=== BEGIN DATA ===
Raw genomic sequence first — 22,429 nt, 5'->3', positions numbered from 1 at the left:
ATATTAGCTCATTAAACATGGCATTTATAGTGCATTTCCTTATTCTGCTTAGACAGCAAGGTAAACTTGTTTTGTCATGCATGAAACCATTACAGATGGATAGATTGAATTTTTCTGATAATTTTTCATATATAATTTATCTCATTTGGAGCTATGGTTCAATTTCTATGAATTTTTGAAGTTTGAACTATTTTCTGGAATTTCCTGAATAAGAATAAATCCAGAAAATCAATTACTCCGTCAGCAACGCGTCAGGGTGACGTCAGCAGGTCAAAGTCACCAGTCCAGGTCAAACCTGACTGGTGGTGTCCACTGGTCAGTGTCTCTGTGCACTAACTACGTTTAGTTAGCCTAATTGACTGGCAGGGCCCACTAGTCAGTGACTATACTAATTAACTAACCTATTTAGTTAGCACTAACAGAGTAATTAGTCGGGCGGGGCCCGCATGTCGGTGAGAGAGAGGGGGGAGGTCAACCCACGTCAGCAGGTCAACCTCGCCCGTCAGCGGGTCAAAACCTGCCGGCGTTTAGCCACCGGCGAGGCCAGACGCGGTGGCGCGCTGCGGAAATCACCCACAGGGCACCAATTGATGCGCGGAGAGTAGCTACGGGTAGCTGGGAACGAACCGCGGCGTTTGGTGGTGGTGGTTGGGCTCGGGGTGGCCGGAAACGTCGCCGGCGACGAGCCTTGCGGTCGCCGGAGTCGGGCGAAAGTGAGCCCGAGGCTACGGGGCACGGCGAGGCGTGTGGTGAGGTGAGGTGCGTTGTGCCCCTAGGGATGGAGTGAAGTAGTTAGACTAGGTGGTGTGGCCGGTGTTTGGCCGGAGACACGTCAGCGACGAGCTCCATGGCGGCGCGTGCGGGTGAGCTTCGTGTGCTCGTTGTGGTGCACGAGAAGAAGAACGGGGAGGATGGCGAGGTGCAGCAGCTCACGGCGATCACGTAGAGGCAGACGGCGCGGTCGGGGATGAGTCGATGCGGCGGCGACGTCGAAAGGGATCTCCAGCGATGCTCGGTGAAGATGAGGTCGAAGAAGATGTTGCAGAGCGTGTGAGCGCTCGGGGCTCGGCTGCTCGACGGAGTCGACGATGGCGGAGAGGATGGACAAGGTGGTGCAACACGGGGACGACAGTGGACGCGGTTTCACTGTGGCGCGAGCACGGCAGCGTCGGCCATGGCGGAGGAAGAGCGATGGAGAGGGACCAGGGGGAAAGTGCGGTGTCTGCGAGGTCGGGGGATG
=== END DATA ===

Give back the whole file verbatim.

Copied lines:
Raw genomic sequence first — 22,429 nt, 5'->3', positions numbered from 1 at the left:
ATATTAGCTCATTAAACATGGCATTTATAGTGCATTTCCTTATTCTGCTTAGACAGCAAGGTAAACTTGTTTTGTCATGCATGAAACCATTACAGATGGATAGATTGAATTTTTCTGATAATTTTTCATATATAATTTATCTCATTTGGAGCTATGGTTCAATTTCTATGAATTTTTGAAGTTTGAACTATTTTCTGGAATTTCCTGAATAAGAATAAATCCAGAAAATCAATTACTCCGTCAGCAACGCGTCAGGGTGACGTCAGCAGGTCAAAGTCACCAGTCCAGGTCAAACCTGACTGGTGGTGTCCACTGGTCAGTGTCTCTGTGCACTAACTACGTTTAGTTAGCCTAATTGACTGGCAGGGCCCACTAGTCAGTGACTATACTAATTAACTAACCTATTTAGTTAGCACTAACAGAGTAATTAGTCGGGCGGGGCCCGCATGTCGGTGAGAGAGAGGGGGGAGGTCAACCCACGTCAGCAGGTCAACCTCGCCCGTCAGCGGGTCAAAACCTGCCGGCGTTTAGCCACCGGCGAGGCCAGACGCGGTGGCGCGCTGCGGAAATCACCCACAGGGCACCAATTGATGCGCGGAGAGTAGCTACGGGTAGCTGGGAACGAACCGCGGCGTTTGGTGGTGGTGGTTGGGCTCGGGGTGGCCGGAAACGTCGCCGGCGACGAGCCTTGCGGTCGCCGGAGTCGGGCGAAAGTGAGCCCGAGGCTACGGGGCACGGCGAGGCGTGTGGTGAGGTGAGGTGCGTTGTGCCCCTAGGGATGGAGTGAAGTAGTTAGACTAGGTGGTGTGGCCGGTGTTTGGCCGGAGACACGTCAGCGACGAGCTCCATGGCGGCGCGTGCGGGTGAGCTTCGTGTGCTCGTTGTGGTGCACGAGAAGAAGAACGGGGAGGATGGCGAGGTGCAGCAGCTCACGGCGATCACGTAGAGGCAGACGGCGCGGTCGGGGATGAGTCGATGCGGCGGCGACGTCGAAAGGGATCTCCAGCGATGCTCGGTGAAGATGAGGTCGAAGAAGATGTTGCAGAGCGTGTGAGCGCTCGGGGCTCGGCTGCTCGACGGAGTCGACGATGGCGGAGAGGATGGACAAGGTGGTGCAACACGGGGACGACAGTGGACGCGGTTTCACTGTGGCGCGAGCACGGCAGCGTCGGCCATGGCGGAGGAAGAGCGATGGAGAGGGACCAGGGGGAAAGTGCGGTGTCTGCGAGGTCGGGGGATG